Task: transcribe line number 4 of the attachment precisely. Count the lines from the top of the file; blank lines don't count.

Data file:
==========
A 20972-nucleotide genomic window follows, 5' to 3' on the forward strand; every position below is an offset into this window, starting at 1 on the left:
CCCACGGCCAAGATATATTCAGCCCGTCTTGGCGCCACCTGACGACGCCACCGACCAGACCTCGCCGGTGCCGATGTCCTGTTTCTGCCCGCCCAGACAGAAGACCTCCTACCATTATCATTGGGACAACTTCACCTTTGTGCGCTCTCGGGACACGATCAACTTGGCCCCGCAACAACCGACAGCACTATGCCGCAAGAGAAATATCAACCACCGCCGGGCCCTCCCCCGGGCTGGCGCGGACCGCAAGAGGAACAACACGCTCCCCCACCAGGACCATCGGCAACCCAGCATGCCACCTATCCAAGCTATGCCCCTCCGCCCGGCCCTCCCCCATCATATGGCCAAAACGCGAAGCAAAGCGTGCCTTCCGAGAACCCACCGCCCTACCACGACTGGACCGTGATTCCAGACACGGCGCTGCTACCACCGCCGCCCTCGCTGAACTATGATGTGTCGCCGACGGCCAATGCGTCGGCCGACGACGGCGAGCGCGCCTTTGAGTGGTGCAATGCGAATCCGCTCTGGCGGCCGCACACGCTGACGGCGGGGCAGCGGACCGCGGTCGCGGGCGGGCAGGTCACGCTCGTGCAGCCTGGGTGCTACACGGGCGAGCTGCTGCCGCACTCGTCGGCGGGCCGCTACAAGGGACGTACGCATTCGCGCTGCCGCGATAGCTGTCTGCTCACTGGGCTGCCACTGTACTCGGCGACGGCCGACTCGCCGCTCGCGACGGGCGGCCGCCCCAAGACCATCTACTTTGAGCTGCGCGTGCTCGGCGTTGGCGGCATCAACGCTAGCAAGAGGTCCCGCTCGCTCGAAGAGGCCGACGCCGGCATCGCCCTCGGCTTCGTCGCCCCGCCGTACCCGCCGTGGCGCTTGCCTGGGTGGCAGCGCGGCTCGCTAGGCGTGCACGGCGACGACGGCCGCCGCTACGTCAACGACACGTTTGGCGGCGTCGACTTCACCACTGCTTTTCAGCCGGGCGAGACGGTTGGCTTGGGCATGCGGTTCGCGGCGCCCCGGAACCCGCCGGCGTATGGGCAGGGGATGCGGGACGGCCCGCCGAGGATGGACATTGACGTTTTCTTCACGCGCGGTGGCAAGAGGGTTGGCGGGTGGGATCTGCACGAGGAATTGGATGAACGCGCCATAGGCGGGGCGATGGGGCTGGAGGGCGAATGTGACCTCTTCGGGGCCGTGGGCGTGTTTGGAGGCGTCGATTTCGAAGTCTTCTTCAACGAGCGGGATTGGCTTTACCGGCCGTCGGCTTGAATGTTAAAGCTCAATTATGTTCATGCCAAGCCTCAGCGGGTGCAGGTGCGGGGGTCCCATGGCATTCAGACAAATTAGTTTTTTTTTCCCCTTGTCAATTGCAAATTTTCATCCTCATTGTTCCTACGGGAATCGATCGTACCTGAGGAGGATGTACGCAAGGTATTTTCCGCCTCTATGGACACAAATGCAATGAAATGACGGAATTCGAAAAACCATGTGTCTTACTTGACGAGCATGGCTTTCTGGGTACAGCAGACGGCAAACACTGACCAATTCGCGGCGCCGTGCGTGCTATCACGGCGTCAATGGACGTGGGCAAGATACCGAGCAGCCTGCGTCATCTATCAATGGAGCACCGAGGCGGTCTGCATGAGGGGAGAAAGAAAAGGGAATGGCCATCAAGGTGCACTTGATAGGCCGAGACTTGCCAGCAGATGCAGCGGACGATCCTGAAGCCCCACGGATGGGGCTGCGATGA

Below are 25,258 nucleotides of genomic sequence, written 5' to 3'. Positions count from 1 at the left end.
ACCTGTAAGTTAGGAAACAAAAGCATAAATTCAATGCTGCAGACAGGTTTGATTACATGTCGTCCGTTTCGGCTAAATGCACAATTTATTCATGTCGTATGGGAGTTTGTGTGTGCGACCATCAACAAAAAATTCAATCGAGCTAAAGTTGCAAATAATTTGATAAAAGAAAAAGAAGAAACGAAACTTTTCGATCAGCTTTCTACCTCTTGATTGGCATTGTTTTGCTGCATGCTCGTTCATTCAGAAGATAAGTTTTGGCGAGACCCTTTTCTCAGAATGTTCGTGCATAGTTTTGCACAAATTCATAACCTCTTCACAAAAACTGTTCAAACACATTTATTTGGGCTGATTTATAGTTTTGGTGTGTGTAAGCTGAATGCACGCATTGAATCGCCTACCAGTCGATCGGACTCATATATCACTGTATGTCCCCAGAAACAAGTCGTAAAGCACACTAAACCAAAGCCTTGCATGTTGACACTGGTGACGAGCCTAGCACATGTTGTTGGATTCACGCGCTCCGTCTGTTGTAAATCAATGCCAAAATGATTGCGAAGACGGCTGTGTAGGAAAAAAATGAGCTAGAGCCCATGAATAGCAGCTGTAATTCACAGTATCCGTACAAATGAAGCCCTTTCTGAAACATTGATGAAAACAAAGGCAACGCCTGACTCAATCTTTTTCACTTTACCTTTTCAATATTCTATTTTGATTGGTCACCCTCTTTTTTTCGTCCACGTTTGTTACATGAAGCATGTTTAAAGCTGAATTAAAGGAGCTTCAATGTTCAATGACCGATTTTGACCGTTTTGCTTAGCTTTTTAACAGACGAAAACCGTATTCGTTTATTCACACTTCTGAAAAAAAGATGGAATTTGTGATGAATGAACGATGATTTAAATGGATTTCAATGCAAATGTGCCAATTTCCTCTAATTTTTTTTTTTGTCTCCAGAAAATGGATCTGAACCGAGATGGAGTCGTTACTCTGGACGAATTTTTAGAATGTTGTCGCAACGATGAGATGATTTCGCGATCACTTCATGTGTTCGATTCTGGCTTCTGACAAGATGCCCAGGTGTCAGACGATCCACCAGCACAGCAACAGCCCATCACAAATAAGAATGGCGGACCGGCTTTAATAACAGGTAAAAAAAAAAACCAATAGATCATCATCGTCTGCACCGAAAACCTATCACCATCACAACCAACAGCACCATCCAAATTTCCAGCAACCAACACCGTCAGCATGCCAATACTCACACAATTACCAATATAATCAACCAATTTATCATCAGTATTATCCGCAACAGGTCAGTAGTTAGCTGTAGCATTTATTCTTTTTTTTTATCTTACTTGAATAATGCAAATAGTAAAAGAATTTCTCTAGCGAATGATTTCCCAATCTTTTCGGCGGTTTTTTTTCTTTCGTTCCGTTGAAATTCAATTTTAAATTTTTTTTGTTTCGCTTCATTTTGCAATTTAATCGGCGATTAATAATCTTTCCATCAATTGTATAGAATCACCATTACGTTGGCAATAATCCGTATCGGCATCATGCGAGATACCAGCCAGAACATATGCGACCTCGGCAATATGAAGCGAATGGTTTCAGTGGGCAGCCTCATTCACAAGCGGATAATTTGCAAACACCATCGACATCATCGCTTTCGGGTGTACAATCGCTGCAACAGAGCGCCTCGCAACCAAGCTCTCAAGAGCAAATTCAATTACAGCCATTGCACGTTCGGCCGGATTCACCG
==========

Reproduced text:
ACCTGTAAGTTAGGAAACAAAAGCATAAATTCAATGCTGCAGACAGGTTTGATTACATGTCGTCCGTTTCGGCTAAATGCACAATTTATTCATGTCGTATGGGAGTTTGTGTGTGCGACCATCAACAAAAAATTCAATCGAGCTAAAGTTGCAAATAATTTGATAAAAGAAAAAGAAGAAACGAAACTTTTCGATCAGCTTTCTACCTCTTGATTGGCATTGTTTTGCTGCATGCTCGTTCATTCAGAAGATAAGTTTTGGCGAGACCCTTTTCTCAGAATGTTCGTGCATAGTTTTGCACAAATTCATAACCTCTTCACAAAAACTGTTCAAACACATTTATTTGGGCTGATTTATAGTTTTGGTGTGTGTAAGCTGAATGCACGCATTGAATCGCCTACCAGTCGATCGGACTCATATATCACTGTATGTCCCCAGAAACAAGTCGTAAAGCACACTAAACCAAAGCCTTGCATGTTGACACTGGTGACGAGCCTAGCACATGTTGTTGGATTCACGCGCTCCGTCTGTTGTAAATCAATGCCAAAATGATTGCGAAGACGGCTGTGTAGGAAAAAAATGAGCTAGAGCCCATGAATAGCAGCTGTAATTCACAGTATCCGTACAAATGAAGCCCTTTCTGAAACATTGATGAAAACAAAGGCAACGCCTGACTCAATCTTTTTCACTTTACCTTTTCAATATTCTATTTTGATTGGTCACCCTCTTTTTTTCGTCCACGTTTGTTACATGAAGCATGTTTAAAGCTGAATTAAAGGAGCTTCAATGTTCAATGACCGATTTTGACCGTTTTGCTTAGCTTTTTAACAGACGAAAACCGTATTCGTTTATTCACACTTCTGAAAAAAAGATGGAATTTGTGATGAATGAACGATGATTTAAATGGATTTCAATGCAAATGTGCCAATTTCCTCTAATTTTTTTTTTTGTCTCCAGAAAATGGATCTGAACCGAGATGGAGTCGTTACTCTGGACGAATTTTTAGAATGTTGTCGCAACGATGAGATGATTTCGCGATCACTTCATGTGTTCGATTCTGGCTTCTGACAAGATGCCCAGGTGTCAGACGATCCACCAGCACAGCAACAGCCCATCACAAATAAGAATGGCGGACCGGCTTTAATAACAGGTAAAAAAAAAAACCAATAGATCATCATCGTCTGCACCGAAAACCTATCACCATCACAACCAACAGCACCATCCAAATTTCCAGCAACCAACACCGTCAGCATGCCAATACTCACACAATTACCAATATAATCAACCAATTTATCATCAGTATTATCCGCAACAGGTCAGTAGTTAGCTGTAGCATTTATTCTTTTTTTTTATCTTACTTGAATAATGCAAATAGTAAAAGAATTTCTCTAGCGAATGATTTCCCAATCTTTTCGGCGGTTTTTTTTCTTTCGTTCCGTTGAAATTCAATTTTAAATTTTTTTTGTTTCGCTTCATTTTGCAATTTAATCGGCGATTAATAATCTTTCCATCAATTGTATAGAATCACCATTACGTTGGCAATAATCCGTATCGGCATCATGCGAGATACCAGCCAGAACATATGCGACCTCGGCAATATGAAGCGAATGGTTTCAGTGGGCAGCCTCATTCACAAGCGGATAATTTGCAAACACCATCGACATCATCGCTTTCGGGTGTACAATCGCTGCAACAGAGCGCCTCGCAACCAAGCTCTCAAGAGCAAATTCAATTACAGCCATTGCACGTTCGGCCGGATTCACCG